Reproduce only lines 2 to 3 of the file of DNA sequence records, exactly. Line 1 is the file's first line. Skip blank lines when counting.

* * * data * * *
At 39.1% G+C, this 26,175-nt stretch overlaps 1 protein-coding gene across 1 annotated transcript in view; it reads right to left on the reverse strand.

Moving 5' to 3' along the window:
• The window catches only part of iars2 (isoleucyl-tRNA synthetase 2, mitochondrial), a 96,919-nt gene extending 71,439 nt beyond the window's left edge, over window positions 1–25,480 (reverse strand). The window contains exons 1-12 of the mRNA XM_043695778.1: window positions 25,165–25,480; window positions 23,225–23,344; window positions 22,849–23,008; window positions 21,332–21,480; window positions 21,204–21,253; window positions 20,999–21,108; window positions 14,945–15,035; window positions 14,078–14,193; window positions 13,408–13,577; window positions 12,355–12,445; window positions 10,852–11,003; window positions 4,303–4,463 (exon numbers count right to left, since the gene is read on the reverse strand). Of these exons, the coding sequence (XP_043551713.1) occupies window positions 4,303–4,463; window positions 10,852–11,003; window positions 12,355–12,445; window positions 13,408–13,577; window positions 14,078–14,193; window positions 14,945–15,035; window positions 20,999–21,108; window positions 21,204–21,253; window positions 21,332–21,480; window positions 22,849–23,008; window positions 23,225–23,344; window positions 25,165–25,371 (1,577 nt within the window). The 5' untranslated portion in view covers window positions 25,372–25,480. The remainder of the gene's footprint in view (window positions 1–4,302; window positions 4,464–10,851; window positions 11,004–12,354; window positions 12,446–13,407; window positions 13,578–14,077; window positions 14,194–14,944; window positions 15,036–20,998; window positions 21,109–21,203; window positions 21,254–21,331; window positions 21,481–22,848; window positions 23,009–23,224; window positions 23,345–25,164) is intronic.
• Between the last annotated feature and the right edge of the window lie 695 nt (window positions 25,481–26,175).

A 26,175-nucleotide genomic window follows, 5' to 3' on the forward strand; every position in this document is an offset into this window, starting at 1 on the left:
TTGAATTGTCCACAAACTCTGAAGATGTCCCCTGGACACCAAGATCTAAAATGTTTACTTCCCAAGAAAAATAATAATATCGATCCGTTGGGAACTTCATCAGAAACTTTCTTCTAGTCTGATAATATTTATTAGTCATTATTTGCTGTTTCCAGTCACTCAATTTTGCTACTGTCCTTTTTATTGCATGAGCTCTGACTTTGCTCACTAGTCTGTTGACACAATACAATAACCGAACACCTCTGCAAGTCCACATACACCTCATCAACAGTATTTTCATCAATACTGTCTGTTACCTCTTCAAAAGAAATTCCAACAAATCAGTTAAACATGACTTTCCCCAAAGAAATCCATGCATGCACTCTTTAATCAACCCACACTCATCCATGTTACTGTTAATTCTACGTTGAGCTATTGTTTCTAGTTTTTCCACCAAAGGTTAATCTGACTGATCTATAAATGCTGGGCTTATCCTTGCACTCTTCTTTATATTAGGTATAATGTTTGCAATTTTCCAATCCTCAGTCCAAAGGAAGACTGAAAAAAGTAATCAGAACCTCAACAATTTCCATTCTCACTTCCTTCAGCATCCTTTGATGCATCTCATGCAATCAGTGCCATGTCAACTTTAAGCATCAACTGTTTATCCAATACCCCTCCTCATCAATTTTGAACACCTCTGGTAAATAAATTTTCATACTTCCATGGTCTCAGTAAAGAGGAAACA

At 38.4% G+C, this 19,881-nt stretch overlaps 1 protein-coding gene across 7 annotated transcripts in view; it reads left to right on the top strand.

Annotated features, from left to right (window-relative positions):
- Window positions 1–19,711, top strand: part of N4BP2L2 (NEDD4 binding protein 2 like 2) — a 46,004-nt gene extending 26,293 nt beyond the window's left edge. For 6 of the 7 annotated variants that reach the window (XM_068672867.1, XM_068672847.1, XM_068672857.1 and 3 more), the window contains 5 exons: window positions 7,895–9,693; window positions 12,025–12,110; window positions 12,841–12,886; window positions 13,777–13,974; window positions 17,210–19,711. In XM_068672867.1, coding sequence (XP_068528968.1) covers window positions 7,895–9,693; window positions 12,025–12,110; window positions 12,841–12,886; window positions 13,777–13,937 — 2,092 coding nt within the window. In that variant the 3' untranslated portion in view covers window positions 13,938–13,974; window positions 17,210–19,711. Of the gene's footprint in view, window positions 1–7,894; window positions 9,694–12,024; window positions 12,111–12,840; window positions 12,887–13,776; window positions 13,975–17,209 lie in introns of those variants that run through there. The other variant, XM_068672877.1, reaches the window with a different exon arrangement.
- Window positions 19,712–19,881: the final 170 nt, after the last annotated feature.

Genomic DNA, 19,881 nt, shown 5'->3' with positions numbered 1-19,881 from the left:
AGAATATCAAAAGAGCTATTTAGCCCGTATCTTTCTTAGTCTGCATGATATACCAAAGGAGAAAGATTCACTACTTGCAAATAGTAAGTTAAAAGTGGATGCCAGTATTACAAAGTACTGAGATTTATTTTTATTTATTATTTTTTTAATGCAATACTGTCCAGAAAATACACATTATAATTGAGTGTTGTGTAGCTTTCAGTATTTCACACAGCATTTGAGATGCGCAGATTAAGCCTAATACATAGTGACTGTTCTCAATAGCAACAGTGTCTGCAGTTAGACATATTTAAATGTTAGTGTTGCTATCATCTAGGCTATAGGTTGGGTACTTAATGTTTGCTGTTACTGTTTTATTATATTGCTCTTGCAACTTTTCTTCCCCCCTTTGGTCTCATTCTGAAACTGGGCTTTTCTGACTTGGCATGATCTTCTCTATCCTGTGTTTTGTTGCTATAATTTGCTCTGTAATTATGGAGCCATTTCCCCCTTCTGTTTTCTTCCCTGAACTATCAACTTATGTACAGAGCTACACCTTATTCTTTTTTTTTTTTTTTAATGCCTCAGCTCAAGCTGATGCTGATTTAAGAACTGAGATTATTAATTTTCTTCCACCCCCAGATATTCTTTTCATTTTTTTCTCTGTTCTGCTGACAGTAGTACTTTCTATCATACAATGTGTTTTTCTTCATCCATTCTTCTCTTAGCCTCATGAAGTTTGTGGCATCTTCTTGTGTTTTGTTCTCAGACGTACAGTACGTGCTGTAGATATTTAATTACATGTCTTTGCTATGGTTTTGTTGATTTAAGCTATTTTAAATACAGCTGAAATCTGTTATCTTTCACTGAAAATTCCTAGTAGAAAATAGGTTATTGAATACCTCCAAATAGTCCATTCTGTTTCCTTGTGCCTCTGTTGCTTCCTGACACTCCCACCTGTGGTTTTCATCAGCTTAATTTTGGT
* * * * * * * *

Moving 5' to 3' along the window:
• The window catches only part of iars2 (isoleucyl-tRNA synthetase 2, mitochondrial), a 96,919-nt gene extending 71,439 nt beyond the window's left edge, over window positions 1–25,480 (reverse strand). The window contains exons 1-12 of the mRNA XM_043695778.1: window positions 25,165–25,480; window positions 23,225–23,344; window positions 22,849–23,008; window positions 21,332–21,480; window positions 21,204–21,253; window positions 20,999–21,108; window positions 14,945–15,035; window positions 14,078–14,193; window positions 13,408–13,577; window positions 12,355–12,445; window positions 10,852–11,003; window positions 4,303–4,463 (exon numbers count right to left, since the gene is read on the reverse strand). Of these exons, the coding sequence (XP_043551713.1) occupies window positions 4,303–4,463; window positions 10,852–11,003; window positions 12,355–12,445; window positions 13,408–13,577; window positions 14,078–14,193; window positions 14,945–15,035; window positions 20,999–21,108; window positions 21,204–21,253; window positions 21,332–21,480; window positions 22,849–23,008; window positions 23,225–23,344; window positions 25,165–25,371 (1,577 nt within the window). The 5' untranslated portion in view covers window positions 25,372–25,480. The remainder of the gene's footprint in view (window positions 1–4,302; window positions 4,464–10,851; window positions 11,004–12,354; window positions 12,446–13,407; window positions 13,578–14,077; window positions 14,194–14,944; window positions 15,036–20,998; window positions 21,109–21,203; window positions 21,254–21,331; window positions 21,481–22,848; window positions 23,009–23,224; window positions 23,345–25,164) is intronic.